When will judges, editorial writers, politicians, pundits and others get it right about what the New Jersey State constitution states about education?
In a recent ruling Judge Peter Doyne, a special master appointed by the Supreme Court, asserted that the Christie administration short changed school districts by nearly $2 billion last year in violation of the constitutional mandate to provide a “through and efficient education” to students in the so-called Abbott districts and other school districts.
Judge Doyne sent his findings to the New Jersey Supreme Court, which will decide if it will order the Christie administration to pony up more funding in the 2012 budget. The governor said he would not raise taxes. This leaves two options: reduce spending in other areas of the budget to free up money to comply with the Supreme Court if it finds that last years cuts were unconstitutional and orders restoration of those cuts; or the governor could tell the Supreme Court to take a hike because it has overstepped its bounds when it comes to state spending on education.
Governor Christie has the state constitution on his side. According to ARTICLE VIII
(TAXATION AND FINANCE), SECTION IV, PARAGRAPH 1. The Legislature shall provide for the maintenance and support of a thorough and efficient system of free public schools for the instruction of all the children in the State between the ages of five and eighteen years.
In other words, the State is obligated to provide a “system” of free public schools. Exactly what that means is open to interpretation. Here is one reasonable interpretation: the State has created a Core Curriculum, students are taught by licensed teachers and many students go to school in brand new buildings or renovated facilities. In short, the state has met it obligation under the constitution. Note: the constitution does not mention a “thorough and efficient education.” This is a made up phrase by the courts and the Education Law Center, which has been suing the state endlessly for more funds to be pumped into urban school districts.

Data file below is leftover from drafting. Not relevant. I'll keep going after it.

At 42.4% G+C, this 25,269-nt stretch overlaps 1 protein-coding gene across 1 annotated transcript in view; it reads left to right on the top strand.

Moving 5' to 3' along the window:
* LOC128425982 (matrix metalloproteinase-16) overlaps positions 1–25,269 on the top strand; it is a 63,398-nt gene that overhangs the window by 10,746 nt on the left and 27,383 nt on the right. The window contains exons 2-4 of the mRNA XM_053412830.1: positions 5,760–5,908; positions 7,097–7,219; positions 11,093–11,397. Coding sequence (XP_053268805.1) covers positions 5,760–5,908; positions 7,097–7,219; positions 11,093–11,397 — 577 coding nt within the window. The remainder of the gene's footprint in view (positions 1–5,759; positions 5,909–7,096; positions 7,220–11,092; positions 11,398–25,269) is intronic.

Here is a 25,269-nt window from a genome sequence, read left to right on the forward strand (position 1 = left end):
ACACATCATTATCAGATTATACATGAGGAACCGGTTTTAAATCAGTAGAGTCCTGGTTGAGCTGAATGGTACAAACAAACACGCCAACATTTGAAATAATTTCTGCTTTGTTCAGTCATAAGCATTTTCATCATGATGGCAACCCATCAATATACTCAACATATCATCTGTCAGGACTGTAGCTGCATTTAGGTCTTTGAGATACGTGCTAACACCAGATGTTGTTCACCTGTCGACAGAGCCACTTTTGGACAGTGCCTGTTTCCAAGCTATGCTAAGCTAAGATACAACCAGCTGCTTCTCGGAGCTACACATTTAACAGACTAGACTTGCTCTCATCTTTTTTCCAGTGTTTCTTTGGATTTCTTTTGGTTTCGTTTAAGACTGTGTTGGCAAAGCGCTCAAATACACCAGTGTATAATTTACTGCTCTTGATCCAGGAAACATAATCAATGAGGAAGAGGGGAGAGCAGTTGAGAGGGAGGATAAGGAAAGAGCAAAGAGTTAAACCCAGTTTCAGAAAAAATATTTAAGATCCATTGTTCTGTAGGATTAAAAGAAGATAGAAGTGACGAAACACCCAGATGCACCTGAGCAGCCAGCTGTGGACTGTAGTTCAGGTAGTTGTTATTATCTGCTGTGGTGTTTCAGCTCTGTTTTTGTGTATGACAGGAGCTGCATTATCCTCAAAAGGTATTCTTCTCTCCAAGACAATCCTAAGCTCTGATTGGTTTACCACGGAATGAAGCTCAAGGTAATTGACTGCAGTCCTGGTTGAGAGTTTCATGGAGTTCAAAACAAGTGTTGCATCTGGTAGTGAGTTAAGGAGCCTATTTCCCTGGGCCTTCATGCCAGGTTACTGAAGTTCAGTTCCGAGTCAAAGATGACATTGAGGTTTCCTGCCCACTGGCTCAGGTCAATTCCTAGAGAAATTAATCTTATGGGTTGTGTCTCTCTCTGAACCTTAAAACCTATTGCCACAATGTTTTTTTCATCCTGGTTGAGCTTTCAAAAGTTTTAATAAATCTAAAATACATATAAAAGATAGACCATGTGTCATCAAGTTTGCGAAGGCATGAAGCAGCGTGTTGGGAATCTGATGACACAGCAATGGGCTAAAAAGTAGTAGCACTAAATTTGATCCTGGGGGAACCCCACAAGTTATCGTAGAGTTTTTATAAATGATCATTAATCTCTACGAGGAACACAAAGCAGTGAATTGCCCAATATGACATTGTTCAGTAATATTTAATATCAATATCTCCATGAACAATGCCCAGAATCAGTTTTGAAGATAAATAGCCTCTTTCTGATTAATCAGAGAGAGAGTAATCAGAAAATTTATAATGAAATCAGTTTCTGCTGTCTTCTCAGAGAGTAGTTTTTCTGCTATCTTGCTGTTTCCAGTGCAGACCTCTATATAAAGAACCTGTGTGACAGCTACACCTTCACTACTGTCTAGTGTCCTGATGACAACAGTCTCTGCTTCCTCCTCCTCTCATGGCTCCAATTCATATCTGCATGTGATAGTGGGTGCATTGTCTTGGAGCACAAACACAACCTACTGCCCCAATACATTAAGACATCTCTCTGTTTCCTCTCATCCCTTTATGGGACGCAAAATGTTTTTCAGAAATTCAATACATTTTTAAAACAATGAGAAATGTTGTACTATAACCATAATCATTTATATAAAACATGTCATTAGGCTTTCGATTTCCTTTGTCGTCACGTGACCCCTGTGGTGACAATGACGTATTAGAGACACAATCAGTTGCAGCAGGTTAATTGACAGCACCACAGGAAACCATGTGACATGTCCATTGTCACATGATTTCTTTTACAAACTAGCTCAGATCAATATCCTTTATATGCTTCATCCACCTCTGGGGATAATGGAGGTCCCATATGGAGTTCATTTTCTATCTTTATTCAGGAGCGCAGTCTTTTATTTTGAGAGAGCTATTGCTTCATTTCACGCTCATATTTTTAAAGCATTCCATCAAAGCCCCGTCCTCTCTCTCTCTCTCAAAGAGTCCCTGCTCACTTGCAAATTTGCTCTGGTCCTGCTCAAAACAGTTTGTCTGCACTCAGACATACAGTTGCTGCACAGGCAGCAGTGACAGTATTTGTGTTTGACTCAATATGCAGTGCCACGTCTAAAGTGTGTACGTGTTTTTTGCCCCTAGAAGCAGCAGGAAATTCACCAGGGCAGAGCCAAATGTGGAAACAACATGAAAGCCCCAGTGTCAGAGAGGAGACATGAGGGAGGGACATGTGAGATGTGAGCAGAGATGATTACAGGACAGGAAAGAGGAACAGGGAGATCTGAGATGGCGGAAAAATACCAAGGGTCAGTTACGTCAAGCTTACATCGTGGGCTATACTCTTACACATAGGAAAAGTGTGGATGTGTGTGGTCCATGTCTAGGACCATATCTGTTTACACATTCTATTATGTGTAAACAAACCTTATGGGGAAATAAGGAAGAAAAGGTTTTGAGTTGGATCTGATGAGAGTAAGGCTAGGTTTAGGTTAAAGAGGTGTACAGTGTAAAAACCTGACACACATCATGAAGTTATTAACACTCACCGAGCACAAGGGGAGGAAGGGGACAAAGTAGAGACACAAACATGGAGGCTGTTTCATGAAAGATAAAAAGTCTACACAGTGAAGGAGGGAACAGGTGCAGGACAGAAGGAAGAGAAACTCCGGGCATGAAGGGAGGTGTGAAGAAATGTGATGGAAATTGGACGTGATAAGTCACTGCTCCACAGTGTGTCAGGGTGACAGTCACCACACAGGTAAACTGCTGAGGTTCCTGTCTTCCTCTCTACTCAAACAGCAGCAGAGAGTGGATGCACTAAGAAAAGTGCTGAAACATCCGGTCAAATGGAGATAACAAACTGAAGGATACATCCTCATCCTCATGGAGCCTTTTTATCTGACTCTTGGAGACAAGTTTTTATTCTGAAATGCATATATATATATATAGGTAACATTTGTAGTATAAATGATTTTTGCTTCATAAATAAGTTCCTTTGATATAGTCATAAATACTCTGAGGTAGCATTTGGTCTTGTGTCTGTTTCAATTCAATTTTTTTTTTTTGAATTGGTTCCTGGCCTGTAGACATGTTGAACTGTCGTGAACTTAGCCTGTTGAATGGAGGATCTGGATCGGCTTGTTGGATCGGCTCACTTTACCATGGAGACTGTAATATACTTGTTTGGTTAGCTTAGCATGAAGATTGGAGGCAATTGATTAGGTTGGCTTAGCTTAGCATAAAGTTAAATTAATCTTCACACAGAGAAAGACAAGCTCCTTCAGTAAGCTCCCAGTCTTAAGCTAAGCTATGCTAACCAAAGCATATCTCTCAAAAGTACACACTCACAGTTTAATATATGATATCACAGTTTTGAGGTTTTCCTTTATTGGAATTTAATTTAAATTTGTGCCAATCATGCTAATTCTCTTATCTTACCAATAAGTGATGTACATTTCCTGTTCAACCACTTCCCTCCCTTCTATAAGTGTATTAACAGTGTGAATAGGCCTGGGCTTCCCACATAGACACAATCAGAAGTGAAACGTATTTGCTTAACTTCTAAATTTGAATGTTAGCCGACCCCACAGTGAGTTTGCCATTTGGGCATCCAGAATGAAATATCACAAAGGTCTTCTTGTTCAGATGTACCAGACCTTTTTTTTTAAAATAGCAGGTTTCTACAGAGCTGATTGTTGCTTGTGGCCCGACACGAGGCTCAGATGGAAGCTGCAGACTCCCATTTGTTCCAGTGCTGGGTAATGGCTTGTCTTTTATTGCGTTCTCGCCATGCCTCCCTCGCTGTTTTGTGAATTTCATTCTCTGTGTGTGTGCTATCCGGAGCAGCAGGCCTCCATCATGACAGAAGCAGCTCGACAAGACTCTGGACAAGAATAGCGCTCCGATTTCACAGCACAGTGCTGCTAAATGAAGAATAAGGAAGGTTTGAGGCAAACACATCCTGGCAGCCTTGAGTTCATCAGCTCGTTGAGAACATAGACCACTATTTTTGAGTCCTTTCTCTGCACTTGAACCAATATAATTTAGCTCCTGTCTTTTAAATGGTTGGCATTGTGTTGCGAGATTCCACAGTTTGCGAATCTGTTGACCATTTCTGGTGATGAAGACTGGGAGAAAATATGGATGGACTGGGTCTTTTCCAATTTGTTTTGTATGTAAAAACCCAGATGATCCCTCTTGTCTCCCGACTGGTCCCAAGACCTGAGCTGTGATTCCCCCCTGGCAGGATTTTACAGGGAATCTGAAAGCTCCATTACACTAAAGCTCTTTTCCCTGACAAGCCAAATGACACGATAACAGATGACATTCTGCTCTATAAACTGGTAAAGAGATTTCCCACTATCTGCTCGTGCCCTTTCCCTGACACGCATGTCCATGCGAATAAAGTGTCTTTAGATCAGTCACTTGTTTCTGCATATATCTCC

Moreover, Governor Christie would be on solid ground by ignoring all Supreme Court rulings regarding the funding of public education. According to Article VIII, Section I, Paragraph 7. a. No tax shall be levied on personal incomes of individuals, estates and trusts of this State unless the entire net receipts therefrom shall be received into the treasury, placed in a perpetual fund designated the Property Tax Relief Fund and be annually appropriated, pursuant to formulas established from time to time by the Legislature, to the several counties, municipalities and school districts of this State exclusively for the purpose of reducing or offsetting property taxes…. (emphasis added).
Governor Christie can strike a blow for separation of powers and common sense. State aid to school districts is the responsibility of the Legislature as per Article VIII, Section I, Paragraph 7. If local school districts are unhappy with the aid Trenton send their way, they should lobby for more aid or help elect candidates who will vote for more aid. Otherwise, the Supreme Court should refrain from butting in where it has no business.
In the final analysis, if we want better education outcomes in urban areas, it is time to realize that large brick and mortar facilities are not answer and that education is a two way street. Children and their parents are also responsible for education success just as much as teachers are.